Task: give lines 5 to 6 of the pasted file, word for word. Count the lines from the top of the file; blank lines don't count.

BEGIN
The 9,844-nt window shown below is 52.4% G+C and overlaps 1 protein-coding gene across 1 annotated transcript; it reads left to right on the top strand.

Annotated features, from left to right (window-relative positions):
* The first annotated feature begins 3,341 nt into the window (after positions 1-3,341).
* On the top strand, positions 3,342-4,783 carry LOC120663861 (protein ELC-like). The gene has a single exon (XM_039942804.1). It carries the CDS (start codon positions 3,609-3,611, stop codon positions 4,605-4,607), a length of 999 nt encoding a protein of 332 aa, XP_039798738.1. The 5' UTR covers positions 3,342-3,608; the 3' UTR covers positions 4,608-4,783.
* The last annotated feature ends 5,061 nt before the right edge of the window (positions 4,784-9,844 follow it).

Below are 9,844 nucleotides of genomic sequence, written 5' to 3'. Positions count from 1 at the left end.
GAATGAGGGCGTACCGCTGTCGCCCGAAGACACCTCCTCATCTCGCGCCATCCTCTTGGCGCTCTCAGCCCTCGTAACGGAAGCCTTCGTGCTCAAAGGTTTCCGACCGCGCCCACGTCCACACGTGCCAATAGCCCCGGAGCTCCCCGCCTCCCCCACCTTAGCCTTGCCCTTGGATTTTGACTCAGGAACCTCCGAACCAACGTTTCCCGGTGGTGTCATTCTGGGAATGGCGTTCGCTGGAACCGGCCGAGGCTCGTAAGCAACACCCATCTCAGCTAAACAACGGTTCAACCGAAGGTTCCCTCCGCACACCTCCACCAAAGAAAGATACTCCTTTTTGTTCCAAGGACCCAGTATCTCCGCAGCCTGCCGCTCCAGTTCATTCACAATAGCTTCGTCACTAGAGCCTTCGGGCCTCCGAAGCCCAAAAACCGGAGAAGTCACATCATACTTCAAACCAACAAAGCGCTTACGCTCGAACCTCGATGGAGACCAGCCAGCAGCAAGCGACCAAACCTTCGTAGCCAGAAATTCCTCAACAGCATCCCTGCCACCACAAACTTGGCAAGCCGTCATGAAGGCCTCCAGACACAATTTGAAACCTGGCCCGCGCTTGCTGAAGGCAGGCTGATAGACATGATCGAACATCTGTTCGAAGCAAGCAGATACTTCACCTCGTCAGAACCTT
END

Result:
* The last annotated feature ends 5,061 nt before the right edge of the window (positions 4,784-9,844 follow it).

Below are 9,844 nucleotides of genomic sequence, written 5' to 3'. Positions count from 1 at the left end.